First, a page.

Jubilee 2025: Pope speaks about the 'Pilgrims of hope' against the loneliness of the pandemic
The Pontifical Council for the New Evangelisation will organise the Jubilee. In a letter to Archbishop Fisichella, Francis praises the men and women of science who found an “initial remedy” for a return to regular life. He noted that everyone should “have access to scientific breakthroughs and the necessary medicines,” adding that healing from the pandemic needs a “sense of universal fraternity”.
Vatican City (AsiaNews) – Pope Francis addressed a letter to Archbishop Rino Fisichella, chairman of the Pontifical Council for the Promotion of the New Evangelisation, in connection with preparations for the 2025 Jubilee year, whose motto is Pilgrims of Hope.
In his missive, the pontiff stressed that at a time in history marked by lonely deaths, lockdowns and restrictions imposed because of the COVID-19 pandemic, “We must fan the flame of hope that has been given [to] us, and help everyone to gain new strength and certainty by looking to the future with an open spirit, a trusting heart and far-sighted vision.”
For Francis, “The forthcoming Jubilee can greatly contribute to restoring a climate of hope and trust as a prelude to the renewal and rebirth that we so urgently desire.
In his letter to Archbishop Fisichella, the pope looks at the past two years and the uncertainty and elusiveness of existence that have “changed our very way of life”.
For Christians and their brothers and sisters, life was turned upside down. “Our churches remained closed, as did our schools, factories, offices, shops, and venues for recreation.”
Yet, even at a time of profound bewilderment, there was no lack of hope from men and women of science who “quickly developed an initial remedy that is gradually permitting us to resume our daily lives.”
Thanks to the vaccines and treatments applied so far, we can be “fully confident that the epidemic will be overcome and that the world will return to its usual pattern of personal relationships and social life.”
However, this, he warns, “will happen more readily to the extent that we can demonstrate effective solidarity, so that our neighbours most in need will not be neglected, and that everyone can have access to scientific breakthroughs and the necessary medicines.”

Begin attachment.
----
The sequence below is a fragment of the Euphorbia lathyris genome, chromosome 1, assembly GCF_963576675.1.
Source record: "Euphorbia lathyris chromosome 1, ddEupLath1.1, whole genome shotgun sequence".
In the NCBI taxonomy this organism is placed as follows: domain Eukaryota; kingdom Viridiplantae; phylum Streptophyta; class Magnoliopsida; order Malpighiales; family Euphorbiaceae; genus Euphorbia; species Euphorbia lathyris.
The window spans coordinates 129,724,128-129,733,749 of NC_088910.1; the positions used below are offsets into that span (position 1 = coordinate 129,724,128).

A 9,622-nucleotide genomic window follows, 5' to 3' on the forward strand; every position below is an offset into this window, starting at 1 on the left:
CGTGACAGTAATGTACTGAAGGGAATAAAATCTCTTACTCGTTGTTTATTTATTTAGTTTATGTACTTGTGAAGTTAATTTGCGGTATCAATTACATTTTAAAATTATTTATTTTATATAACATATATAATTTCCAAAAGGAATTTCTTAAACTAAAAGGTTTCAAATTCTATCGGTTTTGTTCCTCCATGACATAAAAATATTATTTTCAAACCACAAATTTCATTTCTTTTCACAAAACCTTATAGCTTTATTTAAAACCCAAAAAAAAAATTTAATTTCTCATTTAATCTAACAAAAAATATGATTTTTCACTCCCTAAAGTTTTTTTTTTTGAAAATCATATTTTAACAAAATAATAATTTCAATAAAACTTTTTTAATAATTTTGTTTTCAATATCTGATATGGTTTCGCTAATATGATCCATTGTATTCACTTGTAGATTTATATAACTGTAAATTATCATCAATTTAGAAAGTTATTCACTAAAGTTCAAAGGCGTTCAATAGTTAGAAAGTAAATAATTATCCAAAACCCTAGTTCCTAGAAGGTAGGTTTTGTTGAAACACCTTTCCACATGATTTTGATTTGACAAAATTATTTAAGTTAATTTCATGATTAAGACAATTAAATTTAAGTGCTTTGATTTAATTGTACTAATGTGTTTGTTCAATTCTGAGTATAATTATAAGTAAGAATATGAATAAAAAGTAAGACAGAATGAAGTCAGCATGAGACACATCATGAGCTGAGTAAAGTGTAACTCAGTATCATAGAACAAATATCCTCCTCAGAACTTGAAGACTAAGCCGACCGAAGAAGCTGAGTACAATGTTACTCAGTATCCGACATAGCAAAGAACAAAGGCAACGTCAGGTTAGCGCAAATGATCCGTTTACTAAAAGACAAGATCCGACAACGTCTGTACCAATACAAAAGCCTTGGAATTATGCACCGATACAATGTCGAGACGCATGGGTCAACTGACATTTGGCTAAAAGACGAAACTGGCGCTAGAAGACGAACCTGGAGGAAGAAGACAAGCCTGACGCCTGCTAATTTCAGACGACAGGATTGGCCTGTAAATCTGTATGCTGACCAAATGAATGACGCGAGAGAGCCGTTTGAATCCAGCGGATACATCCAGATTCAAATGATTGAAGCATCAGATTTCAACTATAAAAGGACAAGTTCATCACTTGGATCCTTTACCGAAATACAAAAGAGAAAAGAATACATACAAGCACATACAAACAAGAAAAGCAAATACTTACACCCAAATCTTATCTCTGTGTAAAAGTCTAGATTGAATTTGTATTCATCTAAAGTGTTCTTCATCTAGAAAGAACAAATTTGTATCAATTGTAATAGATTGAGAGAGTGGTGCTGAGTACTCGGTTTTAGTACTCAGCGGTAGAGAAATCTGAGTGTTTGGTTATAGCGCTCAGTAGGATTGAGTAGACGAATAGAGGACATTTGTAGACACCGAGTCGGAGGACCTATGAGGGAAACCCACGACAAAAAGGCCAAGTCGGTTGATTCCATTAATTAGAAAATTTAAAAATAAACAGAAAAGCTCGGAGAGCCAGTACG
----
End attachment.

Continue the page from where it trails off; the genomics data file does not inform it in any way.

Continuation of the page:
For Francis, the journey of healing from the pandemic also requires the recovery of a “sense of universal fraternity” that refuses “to turn a blind eye to the tragedy of rampant poverty that prevents millions of men, women, young people and children from living in a manner worthy of our human dignity.”
“I think,” the pope writes, “in particular of the many refugees forced to abandon their native lands. May the voices of the poor be heard throughout this time of preparation for the Jubilee”.
In another passage, he notes that the "Latin and Eastern" Churches are called at this time to “intensify their commitment to synodality,” and to this end, he calls for a “shared journey” in order to be “fully a sign and instrument of unity in harmonious diversity.”
“It will be important to foster a renewed awareness of the demands of the universal call to responsible participation by enhancing the charisms and ministries that the Holy Spirit never ceases to bestow for the building up of the one Church.”
In this perspective, the four Constitutions of the Second Vatican Council and the magisterium of the Church remain central in order to continue proclaiming the Gospel.
Historically, the Jubilee has always been an event of great spiritual, ecclesial and social importance since Boniface VIII who declared the first Holy Year in 1300.
In the letter, issued today at Saint John Lateran, Memorial of the Blessed Virgin of Lourdes, Francis noted that the Jubilee is an occasion for forgiveness from sins, as the indulgence represents the “full expression of the mercy of God” and the pilgrimage of millions of faithful to holy places.
This was the case for Saint John Paul II’s Great Jubilee in the year 2000, which “ushered the Church into the third millennium of her history” full of hope “that all Christians, putting behind their historical divisions, could celebrate together the two thousandth anniversary of the birth of Jesus Christ”.
The Extraordinary Jubilee of Mercy in 2016 also made it possible to rediscover “the power and tenderness" of God's love “in order to become, in our turn, its witnesses.”
On the dicastery headed by Archbishop Fisichella falls the task of organising the Holy Year, which must combine a spiritual dimension with social life in order to build “a coherent unity”.
Lastly, the Holy Father turns his thoughts to the environmental issues that are so dear to his heart.
“In the realization that all of us are pilgrims on this earth, which the Lord has charged us to till and keep (cf. Gen 2:15), may we never fail, in the course of our sojourn, to contemplate the beauty of creation and care for our common home.”
Entrusting the Church to Mary, Francis addressed a final invitation to pray and keep to “the royal road to holiness”.